Certification and limits

My previous article discussing limits on electronic engine controls elicited a number of very interesting responses that went into several different directions.  I thought I might share some of these with you as well as some additional thoughts.  Unless specifically authorized, I will not be including the names or affiliations of any of the commentators.

The general concept I proposed was to eliminate the artificial limitations we have imposed on pilot ability to operate their aircraft.  In that article, I highlighted the engines, which are limited to rated thrust in most circumstances.  This is not just true for jet engines, and I have received several reports from pilots with stories of reciprocating engines being limited, as well as turboprops.  Limiting inadvertent exceedances is a very good idea as it protected engine life. The concept of allowing for a way to exceed those limits in a controlled way in a dire emergency is what is being proposed.  Most all pilots like the concept, although I must say the following from Graham Hamilton (HKG) was probably the best response!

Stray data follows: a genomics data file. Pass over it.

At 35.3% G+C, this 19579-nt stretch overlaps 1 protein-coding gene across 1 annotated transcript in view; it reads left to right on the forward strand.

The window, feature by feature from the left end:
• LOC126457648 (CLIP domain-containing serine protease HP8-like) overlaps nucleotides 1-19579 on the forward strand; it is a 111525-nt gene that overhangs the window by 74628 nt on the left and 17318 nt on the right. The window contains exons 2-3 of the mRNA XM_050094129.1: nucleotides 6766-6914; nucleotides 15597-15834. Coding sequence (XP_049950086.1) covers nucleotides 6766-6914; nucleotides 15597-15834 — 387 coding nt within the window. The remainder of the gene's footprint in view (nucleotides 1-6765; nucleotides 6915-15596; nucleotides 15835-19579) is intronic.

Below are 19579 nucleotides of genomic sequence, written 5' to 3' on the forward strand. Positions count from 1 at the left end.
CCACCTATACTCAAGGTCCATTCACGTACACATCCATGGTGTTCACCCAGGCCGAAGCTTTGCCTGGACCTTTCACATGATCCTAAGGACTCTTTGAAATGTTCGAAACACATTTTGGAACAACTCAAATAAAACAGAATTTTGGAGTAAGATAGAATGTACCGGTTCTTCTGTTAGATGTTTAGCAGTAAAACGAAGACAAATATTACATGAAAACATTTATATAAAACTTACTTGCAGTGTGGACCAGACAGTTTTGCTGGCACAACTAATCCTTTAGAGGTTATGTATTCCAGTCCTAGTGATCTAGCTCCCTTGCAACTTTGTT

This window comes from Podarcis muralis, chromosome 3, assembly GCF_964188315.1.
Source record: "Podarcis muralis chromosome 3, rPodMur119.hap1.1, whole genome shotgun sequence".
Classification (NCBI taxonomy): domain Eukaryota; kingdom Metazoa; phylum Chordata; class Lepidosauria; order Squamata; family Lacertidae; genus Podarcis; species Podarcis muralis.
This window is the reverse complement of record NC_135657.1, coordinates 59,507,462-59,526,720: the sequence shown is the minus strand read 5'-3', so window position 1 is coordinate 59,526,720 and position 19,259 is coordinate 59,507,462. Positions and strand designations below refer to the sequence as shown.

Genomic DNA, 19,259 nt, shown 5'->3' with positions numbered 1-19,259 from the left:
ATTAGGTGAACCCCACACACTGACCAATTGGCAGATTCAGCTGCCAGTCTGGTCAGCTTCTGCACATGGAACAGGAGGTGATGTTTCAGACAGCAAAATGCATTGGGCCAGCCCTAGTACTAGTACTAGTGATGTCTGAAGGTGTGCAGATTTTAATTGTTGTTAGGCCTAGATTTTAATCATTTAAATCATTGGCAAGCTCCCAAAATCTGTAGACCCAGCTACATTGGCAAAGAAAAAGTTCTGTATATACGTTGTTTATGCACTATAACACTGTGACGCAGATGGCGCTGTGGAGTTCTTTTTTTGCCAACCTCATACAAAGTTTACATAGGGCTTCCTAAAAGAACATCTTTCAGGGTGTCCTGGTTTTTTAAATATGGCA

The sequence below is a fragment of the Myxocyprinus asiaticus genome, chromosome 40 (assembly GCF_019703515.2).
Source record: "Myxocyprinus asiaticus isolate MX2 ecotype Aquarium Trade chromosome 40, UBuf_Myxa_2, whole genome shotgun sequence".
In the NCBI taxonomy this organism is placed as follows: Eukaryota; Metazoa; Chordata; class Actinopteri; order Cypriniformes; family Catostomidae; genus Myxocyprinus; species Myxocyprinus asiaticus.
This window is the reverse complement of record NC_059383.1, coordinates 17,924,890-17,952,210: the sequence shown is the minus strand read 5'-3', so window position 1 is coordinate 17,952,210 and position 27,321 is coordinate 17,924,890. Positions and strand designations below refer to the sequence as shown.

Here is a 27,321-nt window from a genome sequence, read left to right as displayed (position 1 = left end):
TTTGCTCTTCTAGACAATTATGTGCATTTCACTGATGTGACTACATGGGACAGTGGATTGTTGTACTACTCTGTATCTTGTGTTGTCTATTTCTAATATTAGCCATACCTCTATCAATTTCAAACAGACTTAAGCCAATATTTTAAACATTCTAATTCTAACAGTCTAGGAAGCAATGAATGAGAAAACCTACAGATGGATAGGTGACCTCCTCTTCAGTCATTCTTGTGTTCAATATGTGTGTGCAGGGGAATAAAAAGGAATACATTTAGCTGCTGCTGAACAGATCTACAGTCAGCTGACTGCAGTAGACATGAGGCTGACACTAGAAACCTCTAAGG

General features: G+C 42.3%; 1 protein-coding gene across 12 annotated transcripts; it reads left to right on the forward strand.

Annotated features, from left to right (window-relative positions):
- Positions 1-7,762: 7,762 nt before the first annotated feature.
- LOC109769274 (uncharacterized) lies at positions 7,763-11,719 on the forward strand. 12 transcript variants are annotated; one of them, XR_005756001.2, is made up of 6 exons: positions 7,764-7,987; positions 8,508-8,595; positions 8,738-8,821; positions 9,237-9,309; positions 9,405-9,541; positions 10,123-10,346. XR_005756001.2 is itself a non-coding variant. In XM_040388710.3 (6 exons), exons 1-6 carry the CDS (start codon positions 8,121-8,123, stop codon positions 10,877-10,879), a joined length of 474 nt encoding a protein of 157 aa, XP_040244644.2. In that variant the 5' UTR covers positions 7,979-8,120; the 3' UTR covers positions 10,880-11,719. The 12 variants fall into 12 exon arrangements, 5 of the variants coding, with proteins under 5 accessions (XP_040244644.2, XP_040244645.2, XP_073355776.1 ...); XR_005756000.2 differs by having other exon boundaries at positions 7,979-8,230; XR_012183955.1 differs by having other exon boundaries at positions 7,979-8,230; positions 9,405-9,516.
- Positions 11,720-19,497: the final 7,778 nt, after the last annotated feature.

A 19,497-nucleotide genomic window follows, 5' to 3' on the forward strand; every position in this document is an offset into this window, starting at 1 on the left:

Yes, spot on! as a man who once went very close to ‘cooking the engine’ in avoiding a baboon on take-off in Tanzania, there is definitely a point where your knuckles need to go through the panel and pour as much fuel on the fire as you can – this might shorten or even ultimately destroy an engine but it might be saving the aircraft in doing so. 

…anecdotally ‘Engines can be replaced, that’s what insurance is for – no amount of insurance can replace a human being.